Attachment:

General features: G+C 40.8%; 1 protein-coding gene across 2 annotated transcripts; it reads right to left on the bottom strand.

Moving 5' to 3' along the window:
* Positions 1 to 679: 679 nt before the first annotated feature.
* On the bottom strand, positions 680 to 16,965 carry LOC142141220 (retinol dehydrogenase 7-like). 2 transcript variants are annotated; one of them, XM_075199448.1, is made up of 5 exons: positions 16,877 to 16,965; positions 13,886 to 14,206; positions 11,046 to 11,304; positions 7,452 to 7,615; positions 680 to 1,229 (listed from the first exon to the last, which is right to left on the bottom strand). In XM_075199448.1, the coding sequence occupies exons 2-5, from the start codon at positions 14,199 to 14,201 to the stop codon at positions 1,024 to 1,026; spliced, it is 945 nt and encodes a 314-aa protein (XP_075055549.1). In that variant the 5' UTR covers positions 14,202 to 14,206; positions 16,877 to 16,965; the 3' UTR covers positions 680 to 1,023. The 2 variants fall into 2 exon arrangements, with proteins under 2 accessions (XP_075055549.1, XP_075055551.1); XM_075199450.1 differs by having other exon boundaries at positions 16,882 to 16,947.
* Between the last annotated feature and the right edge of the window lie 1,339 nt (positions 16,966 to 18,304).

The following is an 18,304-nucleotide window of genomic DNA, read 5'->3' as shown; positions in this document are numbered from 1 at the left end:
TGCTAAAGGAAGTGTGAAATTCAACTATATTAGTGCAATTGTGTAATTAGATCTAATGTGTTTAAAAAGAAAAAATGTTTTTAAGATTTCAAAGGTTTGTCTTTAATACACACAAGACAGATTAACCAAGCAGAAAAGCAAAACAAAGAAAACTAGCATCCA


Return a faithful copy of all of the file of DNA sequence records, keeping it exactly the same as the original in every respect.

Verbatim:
General features: G+C 40.8%; 1 protein-coding gene across 2 annotated transcripts; it reads right to left on the bottom strand.

Moving 5' to 3' along the window:
* Positions 1 to 679: 679 nt before the first annotated feature.
* On the bottom strand, positions 680 to 16,965 carry LOC142141220 (retinol dehydrogenase 7-like). 2 transcript variants are annotated; one of them, XM_075199448.1, is made up of 5 exons: positions 16,877 to 16,965; positions 13,886 to 14,206; positions 11,046 to 11,304; positions 7,452 to 7,615; positions 680 to 1,229 (listed from the first exon to the last, which is right to left on the bottom strand). In XM_075199448.1, the coding sequence occupies exons 2-5, from the start codon at positions 14,199 to 14,201 to the stop codon at positions 1,024 to 1,026; spliced, it is 945 nt and encodes a 314-aa protein (XP_075055549.1). In that variant the 5' UTR covers positions 14,202 to 14,206; positions 16,877 to 16,965; the 3' UTR covers positions 680 to 1,023. The 2 variants fall into 2 exon arrangements, with proteins under 2 accessions (XP_075055549.1, XP_075055551.1); XM_075199450.1 differs by having other exon boundaries at positions 16,882 to 16,947.
* Between the last annotated feature and the right edge of the window lie 1,339 nt (positions 16,966 to 18,304).

The following is an 18,304-nucleotide window of genomic DNA, read 5'->3' as shown; positions in this document are numbered from 1 at the left end:
TGCTAAAGGAAGTGTGAAATTCAACTATATTAGTGCAATTGTGTAATTAGATCTAATGTGTTTAAAAAGAAAAAATGTTTTTAAGATTTCAAAGGTTTGTCTTTAATACACACAAGACAGATTAACCAAGCAGAAAAGCAAAACAAAGAAAACTAGCATCCA